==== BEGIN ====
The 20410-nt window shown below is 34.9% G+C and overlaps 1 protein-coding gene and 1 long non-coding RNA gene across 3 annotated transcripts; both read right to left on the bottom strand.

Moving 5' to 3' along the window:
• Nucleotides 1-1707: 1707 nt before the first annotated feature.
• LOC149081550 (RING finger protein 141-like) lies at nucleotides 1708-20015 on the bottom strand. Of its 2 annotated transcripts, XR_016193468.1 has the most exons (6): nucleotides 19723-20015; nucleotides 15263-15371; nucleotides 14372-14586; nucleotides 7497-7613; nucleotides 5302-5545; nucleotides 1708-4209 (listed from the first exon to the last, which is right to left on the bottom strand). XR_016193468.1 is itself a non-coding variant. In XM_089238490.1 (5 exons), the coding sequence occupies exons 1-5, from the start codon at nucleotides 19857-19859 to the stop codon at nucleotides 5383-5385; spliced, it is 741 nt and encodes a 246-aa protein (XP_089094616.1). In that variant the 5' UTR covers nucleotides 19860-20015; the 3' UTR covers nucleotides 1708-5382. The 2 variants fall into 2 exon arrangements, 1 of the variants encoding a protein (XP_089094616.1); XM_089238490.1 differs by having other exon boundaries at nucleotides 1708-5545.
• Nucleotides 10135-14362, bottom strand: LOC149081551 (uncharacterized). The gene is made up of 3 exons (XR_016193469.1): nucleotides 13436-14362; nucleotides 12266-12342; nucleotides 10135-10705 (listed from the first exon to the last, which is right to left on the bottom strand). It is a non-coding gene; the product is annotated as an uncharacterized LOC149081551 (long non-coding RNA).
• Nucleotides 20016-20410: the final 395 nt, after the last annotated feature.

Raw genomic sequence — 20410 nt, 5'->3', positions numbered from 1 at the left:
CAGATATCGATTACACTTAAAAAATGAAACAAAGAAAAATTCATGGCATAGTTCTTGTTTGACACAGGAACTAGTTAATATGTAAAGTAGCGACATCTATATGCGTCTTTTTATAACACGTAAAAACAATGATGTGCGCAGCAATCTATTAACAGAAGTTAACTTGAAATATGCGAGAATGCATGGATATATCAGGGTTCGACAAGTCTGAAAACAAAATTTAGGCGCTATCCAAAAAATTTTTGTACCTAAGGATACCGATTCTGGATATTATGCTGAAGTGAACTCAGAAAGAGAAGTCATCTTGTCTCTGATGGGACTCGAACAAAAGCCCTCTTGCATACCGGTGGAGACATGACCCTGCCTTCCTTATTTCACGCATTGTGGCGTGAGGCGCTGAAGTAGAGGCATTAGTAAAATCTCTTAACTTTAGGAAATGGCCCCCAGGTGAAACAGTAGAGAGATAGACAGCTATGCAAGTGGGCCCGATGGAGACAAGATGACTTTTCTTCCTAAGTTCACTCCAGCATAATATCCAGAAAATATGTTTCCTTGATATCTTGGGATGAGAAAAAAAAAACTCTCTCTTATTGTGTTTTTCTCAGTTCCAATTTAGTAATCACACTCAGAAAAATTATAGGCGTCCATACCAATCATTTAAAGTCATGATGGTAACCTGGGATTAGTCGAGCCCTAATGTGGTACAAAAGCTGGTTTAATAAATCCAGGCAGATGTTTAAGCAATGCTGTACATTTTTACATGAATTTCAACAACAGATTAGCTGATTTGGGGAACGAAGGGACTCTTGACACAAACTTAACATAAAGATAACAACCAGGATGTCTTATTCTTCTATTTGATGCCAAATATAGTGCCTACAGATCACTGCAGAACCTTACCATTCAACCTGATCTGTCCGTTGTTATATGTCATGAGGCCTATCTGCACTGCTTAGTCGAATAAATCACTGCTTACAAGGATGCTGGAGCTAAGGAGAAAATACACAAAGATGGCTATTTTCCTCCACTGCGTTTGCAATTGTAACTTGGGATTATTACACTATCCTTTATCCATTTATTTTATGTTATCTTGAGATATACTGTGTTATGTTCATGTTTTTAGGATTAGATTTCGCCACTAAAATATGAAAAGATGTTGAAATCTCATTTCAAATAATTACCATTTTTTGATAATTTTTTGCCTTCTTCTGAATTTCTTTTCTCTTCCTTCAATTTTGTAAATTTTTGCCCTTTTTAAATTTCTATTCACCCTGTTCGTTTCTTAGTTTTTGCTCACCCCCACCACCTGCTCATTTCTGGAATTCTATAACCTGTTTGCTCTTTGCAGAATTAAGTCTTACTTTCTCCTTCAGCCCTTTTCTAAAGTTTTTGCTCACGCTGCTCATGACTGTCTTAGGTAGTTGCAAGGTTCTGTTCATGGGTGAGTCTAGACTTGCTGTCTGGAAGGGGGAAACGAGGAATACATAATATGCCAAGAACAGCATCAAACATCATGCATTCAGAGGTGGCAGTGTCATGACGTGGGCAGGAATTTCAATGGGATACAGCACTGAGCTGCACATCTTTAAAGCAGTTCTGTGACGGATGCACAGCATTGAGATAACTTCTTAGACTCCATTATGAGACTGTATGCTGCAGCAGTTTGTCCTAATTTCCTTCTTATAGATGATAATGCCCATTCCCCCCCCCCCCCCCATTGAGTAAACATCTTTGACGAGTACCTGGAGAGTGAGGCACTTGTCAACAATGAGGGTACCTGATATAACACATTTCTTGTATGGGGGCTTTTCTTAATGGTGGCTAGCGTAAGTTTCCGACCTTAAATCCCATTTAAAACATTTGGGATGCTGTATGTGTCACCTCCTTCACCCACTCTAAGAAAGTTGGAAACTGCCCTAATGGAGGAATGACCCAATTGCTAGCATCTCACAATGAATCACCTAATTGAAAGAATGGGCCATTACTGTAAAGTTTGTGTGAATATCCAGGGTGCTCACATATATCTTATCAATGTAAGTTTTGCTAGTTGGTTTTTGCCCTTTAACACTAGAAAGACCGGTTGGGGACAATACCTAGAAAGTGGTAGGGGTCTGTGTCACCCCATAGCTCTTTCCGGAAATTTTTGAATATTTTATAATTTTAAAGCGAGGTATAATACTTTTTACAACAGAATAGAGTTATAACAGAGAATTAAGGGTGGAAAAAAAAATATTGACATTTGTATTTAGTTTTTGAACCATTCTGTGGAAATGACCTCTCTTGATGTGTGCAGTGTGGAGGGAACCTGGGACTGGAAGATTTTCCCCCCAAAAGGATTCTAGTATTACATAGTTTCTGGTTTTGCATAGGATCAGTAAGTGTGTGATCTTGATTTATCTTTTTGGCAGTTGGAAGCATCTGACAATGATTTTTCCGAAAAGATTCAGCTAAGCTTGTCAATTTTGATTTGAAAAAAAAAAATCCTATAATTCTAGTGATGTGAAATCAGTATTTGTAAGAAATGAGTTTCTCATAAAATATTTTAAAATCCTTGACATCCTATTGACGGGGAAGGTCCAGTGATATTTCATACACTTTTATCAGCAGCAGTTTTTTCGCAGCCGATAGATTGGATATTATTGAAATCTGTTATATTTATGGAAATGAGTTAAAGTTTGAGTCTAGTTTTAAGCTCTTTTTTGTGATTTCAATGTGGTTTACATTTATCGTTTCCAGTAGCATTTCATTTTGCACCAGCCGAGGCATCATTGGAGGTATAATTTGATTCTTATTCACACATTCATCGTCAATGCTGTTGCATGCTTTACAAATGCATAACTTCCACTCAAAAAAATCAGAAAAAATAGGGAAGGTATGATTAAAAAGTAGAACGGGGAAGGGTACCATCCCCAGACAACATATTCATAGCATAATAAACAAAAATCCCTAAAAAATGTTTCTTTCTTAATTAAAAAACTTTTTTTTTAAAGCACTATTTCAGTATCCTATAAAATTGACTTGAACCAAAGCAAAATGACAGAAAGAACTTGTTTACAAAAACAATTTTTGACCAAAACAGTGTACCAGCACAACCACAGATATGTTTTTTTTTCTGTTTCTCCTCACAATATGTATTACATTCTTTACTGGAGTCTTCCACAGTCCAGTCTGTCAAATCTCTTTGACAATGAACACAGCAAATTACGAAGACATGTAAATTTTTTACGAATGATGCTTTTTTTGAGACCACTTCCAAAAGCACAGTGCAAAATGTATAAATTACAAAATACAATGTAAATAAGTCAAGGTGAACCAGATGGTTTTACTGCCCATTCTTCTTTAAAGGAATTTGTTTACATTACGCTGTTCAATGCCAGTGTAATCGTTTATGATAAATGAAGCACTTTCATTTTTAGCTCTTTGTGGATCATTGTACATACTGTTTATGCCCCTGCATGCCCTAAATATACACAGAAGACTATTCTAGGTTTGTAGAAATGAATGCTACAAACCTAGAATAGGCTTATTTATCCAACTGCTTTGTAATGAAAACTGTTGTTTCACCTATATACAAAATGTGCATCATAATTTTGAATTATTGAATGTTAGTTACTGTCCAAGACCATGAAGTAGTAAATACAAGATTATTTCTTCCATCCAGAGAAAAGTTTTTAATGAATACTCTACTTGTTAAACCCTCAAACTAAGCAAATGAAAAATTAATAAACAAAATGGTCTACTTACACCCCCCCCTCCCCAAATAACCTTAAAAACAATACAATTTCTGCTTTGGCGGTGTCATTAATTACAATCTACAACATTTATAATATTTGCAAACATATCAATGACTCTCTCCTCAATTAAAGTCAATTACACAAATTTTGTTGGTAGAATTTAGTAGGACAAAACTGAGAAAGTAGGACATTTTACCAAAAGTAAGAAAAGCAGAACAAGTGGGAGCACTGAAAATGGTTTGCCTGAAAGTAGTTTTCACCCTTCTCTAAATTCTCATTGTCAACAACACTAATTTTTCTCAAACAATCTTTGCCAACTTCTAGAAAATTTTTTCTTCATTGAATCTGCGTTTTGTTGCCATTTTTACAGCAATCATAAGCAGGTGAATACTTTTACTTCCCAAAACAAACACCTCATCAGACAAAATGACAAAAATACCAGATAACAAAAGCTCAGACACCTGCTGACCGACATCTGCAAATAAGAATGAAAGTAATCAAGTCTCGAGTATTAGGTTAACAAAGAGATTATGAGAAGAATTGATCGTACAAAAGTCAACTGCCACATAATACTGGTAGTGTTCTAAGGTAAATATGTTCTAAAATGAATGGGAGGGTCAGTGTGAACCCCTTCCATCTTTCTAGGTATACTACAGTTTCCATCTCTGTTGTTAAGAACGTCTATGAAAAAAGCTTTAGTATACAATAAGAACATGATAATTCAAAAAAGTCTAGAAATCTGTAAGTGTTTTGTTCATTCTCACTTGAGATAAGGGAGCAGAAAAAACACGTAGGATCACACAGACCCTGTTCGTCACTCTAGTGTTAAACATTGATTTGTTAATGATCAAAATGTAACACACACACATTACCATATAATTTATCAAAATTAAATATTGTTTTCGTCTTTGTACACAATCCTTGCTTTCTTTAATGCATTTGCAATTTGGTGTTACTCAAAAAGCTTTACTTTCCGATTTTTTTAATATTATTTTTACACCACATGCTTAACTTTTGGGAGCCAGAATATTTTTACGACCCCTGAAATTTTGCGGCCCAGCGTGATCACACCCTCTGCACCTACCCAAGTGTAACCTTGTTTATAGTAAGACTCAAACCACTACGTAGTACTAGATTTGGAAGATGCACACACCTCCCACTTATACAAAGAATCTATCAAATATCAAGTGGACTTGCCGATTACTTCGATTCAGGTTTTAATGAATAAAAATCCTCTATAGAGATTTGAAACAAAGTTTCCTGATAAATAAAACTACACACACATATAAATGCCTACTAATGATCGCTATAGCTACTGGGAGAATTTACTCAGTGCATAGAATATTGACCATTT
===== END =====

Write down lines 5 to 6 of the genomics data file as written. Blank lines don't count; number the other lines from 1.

• Nucleotides 10135-14362, bottom strand: LOC149081551 (uncharacterized). The gene is made up of 3 exons (XR_016193469.1): nucleotides 13436-14362; nucleotides 12266-12342; nucleotides 10135-10705 (listed from the first exon to the last, which is right to left on the bottom strand). It is a non-coding gene; the product is annotated as an uncharacterized LOC149081551 (long non-coding RNA).
• Nucleotides 20016-20410: the final 395 nt, after the last annotated feature.